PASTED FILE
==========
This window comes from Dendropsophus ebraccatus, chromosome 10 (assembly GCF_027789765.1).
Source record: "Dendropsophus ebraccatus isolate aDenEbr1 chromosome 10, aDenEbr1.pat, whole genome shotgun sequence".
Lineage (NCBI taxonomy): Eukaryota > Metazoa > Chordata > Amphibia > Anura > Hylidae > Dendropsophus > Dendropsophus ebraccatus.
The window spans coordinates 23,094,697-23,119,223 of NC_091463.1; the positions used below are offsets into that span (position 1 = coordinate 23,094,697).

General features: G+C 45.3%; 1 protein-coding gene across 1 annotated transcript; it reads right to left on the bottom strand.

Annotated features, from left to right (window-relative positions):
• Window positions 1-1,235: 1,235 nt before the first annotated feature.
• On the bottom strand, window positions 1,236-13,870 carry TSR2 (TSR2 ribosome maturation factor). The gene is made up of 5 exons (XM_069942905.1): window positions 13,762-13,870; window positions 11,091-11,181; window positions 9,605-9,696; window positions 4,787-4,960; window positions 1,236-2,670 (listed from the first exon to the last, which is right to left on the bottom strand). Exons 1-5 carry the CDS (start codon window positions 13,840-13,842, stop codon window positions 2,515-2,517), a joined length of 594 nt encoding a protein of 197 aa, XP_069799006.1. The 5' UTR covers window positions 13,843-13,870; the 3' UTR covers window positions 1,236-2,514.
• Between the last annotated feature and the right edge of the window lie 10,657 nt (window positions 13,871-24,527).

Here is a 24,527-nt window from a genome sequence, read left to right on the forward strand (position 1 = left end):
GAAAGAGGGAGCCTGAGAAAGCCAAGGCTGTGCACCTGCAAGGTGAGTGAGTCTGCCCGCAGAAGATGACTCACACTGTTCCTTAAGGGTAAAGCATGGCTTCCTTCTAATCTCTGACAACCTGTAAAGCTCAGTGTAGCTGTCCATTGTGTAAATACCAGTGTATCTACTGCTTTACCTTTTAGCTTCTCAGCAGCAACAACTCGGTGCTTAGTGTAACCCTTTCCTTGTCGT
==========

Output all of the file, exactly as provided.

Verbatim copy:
This window comes from Dendropsophus ebraccatus, chromosome 10 (assembly GCF_027789765.1).
Source record: "Dendropsophus ebraccatus isolate aDenEbr1 chromosome 10, aDenEbr1.pat, whole genome shotgun sequence".
Lineage (NCBI taxonomy): Eukaryota > Metazoa > Chordata > Amphibia > Anura > Hylidae > Dendropsophus > Dendropsophus ebraccatus.
The window spans coordinates 23,094,697-23,119,223 of NC_091463.1; the positions used below are offsets into that span (position 1 = coordinate 23,094,697).

General features: G+C 45.3%; 1 protein-coding gene across 1 annotated transcript; it reads right to left on the bottom strand.

Annotated features, from left to right (window-relative positions):
• Window positions 1-1,235: 1,235 nt before the first annotated feature.
• On the bottom strand, window positions 1,236-13,870 carry TSR2 (TSR2 ribosome maturation factor). The gene is made up of 5 exons (XM_069942905.1): window positions 13,762-13,870; window positions 11,091-11,181; window positions 9,605-9,696; window positions 4,787-4,960; window positions 1,236-2,670 (listed from the first exon to the last, which is right to left on the bottom strand). Exons 1-5 carry the CDS (start codon window positions 13,840-13,842, stop codon window positions 2,515-2,517), a joined length of 594 nt encoding a protein of 197 aa, XP_069799006.1. The 5' UTR covers window positions 13,843-13,870; the 3' UTR covers window positions 1,236-2,514.
• Between the last annotated feature and the right edge of the window lie 10,657 nt (window positions 13,871-24,527).

Here is a 24,527-nt window from a genome sequence, read left to right on the forward strand (position 1 = left end):
GAAAGAGGGAGCCTGAGAAAGCCAAGGCTGTGCACCTGCAAGGTGAGTGAGTCTGCCCGCAGAAGATGACTCACACTGTTCCTTAAGGGTAAAGCATGGCTTCCTTCTAATCTCTGACAACCTGTAAAGCTCAGTGTAGCTGTCCATTGTGTAAATACCAGTGTATCTACTGCTTTACCTTTTAGCTTCTCAGCAGCAACAACTCGGTGCTTAGTGTAACCCTTTCCTTGTCGT